Sadly I know absolutely nothing of coding besides simple web type stuff like HTML and CSS - I wouldn't be able to re-write your code to make this do what I want it to do (i.e. adjust the geometry of the BVM automatically on a per-console basis).


That's not an issue, I'll give coding a driver for it a try. It looks like a simple protocol.


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 Post subject: Released 0.7.0
PostPosted: Sat Mar 16, 2019 5:17 pm 


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Okay, so I’m going to make the zipapp version 1.0.0. This version adds support for using LAN/network connection to control and Extron switch using SIS. Also, by request, I’ve added experimental Telsa-Smart HDMI (and maybe SDI) switch support through RS-232 and LAN/network connection.

The use of network support requires replacing the tty part of the switch's configuration with host containing the switch's IP address.

The new Tesla-Smart driver is called tesla-smart.

You can checkout the wiki page for Switches and Monitor for more information.


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 Post subject: Re: Raspberry Pi Software for Controlling BVMs and Switches
PostPosted: Wed Mar 20, 2019 8:37 pm 



Joined: 20 Feb 2018
Posts: 7
Wow this is awesome. I currently have a 32x16 and a 12x8 chained together (I have a lot of devices connected along with extron VGA->RGBS, kramer S-Video/Composite->RGBS, and Behar Bros Component ->RGBS converters/transcoders in a loop back setup) outputting to a PVM-20L5, OSSC, and a datapath capture card. Wondering if the BVM and PVM use the same remote protocol, any clue? Also would the software be able to handle two daisy chained switches?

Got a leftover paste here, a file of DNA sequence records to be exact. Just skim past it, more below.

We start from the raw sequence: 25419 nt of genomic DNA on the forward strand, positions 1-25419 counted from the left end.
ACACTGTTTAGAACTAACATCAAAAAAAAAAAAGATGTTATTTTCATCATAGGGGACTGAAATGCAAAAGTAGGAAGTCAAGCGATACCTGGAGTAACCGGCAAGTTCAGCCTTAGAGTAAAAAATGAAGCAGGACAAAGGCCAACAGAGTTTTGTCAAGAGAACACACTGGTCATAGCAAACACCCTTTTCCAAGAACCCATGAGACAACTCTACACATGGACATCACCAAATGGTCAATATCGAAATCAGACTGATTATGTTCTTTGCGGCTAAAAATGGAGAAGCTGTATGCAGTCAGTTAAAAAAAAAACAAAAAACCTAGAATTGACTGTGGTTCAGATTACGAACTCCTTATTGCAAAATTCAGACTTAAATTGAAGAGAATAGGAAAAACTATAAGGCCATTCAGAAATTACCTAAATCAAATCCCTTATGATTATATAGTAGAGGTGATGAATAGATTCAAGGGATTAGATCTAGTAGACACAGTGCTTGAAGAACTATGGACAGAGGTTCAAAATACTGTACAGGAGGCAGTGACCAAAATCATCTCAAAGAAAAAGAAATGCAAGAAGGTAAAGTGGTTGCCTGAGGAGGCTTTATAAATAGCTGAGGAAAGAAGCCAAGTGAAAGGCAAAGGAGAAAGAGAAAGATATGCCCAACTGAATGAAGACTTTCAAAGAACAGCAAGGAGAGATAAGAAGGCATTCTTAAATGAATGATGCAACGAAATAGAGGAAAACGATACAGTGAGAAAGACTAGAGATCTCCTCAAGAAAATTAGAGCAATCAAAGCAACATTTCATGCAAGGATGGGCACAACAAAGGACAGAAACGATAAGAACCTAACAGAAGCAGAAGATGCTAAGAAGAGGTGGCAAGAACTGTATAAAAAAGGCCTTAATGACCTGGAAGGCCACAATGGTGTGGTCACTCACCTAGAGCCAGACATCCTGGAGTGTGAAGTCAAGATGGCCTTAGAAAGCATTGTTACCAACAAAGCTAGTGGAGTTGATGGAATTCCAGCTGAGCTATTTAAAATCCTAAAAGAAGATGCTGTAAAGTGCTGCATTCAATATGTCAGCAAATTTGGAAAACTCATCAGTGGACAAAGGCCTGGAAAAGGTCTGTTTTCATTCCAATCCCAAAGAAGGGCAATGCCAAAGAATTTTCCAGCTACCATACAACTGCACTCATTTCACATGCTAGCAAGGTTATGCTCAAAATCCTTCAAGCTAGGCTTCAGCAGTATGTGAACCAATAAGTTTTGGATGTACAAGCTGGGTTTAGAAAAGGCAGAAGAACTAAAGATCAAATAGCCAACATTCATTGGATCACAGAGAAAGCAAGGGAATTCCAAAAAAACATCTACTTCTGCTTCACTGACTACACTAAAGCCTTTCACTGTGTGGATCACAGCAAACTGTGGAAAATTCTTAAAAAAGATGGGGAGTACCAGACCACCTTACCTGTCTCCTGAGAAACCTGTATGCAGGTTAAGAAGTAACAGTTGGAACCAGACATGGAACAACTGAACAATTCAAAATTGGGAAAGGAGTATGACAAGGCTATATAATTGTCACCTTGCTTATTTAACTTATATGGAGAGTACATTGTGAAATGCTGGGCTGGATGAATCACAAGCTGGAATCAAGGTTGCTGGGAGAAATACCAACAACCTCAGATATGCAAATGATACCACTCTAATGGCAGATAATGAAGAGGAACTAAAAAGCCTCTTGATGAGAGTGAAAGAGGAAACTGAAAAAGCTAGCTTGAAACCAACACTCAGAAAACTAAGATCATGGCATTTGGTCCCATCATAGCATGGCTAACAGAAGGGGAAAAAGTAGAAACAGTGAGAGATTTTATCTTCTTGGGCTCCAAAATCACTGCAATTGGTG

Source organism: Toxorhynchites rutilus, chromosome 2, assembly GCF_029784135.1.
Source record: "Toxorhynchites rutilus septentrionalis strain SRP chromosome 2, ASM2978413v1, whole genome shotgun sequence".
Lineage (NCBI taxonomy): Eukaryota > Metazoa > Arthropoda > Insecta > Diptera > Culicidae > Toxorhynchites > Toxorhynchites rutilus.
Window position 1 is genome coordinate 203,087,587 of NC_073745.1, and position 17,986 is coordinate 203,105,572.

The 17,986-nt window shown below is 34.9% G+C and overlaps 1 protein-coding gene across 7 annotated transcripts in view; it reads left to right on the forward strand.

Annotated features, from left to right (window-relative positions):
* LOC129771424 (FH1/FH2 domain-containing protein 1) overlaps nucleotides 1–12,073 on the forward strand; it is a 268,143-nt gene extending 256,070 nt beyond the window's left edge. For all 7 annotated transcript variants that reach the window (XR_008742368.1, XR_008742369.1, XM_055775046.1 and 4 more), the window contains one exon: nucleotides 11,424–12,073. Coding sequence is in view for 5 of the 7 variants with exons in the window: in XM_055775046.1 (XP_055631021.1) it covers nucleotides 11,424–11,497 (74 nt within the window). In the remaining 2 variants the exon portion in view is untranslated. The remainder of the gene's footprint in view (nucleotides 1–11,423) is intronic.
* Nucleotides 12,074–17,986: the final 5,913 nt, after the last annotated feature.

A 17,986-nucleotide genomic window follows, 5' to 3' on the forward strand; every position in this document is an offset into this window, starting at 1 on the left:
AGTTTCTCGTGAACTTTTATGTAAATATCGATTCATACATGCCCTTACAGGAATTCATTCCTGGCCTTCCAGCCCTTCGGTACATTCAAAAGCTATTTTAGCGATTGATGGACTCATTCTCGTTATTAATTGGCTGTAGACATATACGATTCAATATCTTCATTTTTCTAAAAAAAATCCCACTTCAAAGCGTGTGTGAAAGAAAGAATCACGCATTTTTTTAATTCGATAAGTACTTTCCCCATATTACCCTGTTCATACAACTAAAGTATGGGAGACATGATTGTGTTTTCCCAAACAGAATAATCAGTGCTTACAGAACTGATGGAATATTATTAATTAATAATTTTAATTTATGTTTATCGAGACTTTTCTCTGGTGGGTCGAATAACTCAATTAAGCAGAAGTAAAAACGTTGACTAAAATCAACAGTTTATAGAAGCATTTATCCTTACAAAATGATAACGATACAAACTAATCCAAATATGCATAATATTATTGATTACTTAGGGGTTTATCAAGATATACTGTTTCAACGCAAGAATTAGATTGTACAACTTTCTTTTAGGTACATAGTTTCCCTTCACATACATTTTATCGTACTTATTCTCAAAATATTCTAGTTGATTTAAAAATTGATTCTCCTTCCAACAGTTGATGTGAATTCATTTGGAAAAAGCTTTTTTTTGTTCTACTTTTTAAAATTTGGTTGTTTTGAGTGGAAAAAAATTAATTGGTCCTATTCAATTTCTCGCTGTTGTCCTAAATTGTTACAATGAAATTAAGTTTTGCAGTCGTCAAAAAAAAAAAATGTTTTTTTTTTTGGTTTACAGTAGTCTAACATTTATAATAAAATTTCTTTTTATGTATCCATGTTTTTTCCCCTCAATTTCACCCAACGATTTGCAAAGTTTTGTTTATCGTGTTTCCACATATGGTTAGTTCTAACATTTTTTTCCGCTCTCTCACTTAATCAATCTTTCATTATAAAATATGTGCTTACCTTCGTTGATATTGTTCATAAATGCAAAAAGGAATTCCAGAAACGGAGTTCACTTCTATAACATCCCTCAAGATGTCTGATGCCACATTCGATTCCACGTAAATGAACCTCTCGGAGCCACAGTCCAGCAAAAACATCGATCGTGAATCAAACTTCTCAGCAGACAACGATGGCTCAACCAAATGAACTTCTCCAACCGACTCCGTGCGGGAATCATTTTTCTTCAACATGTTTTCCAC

Like for PS1 set the 12x8 to input 3 output 1 and the 32x16 to input 32 output 1? Gets even more complicated for the loopback setups - for PC-FX the 12x8 needs input 4 to output 3 and input 12 to output 1 and on the 32x16 input 32 to output 1-3 (or one of the 3 depending on if I want PVM, OSSC, and/or datapath capture). This is because output 3 of the 12x8 is the input of the Kramer fc-4044 s-video/composite to RGBS decoder, input 12 is the output of the Kramer fc-4044, input 4 is the pc-fx s-video output, and output 1 goes to the 32x16’s input 32 which then has the PVM, OSSC, and Datapath capture on outputs 1-3. I have similar setups with the other converters/transcoders and the Xbox, Xbox 360, psp, PS3 (since no 480P over rgbs like ps2 can do ☹️), fm Towns marty, virtual boy, game gear, lynx, and 3DO (which will get RGB soon).

It would be even cooler if when clicking on a system a pop up menu would ask if I wanted to output to the PVM, OSSC, Datapath, or all/combinations of the three based on my defined outputs.


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 Post subject: Re: Raspberry Pi Software for Controlling BVMs and Switches
PostPosted: Wed Mar 20, 2019 9:29 pm 



Joined: 07 Apr 2016
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Great job, 6XGate!


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 Post subject: Re: Raspberry Pi Software for Controlling BVMs and Switches
PostPosted: Thu Mar 21, 2019 1:27 pm 



Joined: 02 Mar 2017
Posts: 926
6XGate wrote:
That's not an issue, I'll give coding a driver for it a try. It looks like a simple protocol.


Sounds great, thanks! All I would need to know is how to add strings of commands (like the code for "Up", "Down", "Enter", etc.), and how to link them to a button on the control panel I should have no problem editing the code to make it resize the screen on a per-console basis.




Aquamentus wrote:
outputting to a PVM-20L5, OSSC, and a datapath capture card. Wondering if the BVM and PVM use the same remote protocol, any clue? Also would the software be able to handle two daisy chained switches?


Your PVM-20L5 (along with the 14L5) are the only monitors which can also be controlled by a BVM's BKM-10R controller. The functionality is a bit limited though and I could never get it to work 100% like the cryptic manual says I should be able to (it's on page 20 of the 20L5's manual if you want to give it a look). That being said, to answer your question, yes, the BVM and PVM share some of the same remote protocols (if those are the ones this program is setup to use or not I can't answer).


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 Post subject: Re: Raspberry Pi Software for Controlling BVMs and Switches
PostPosted: Thu Mar 21, 2019 11:12 pm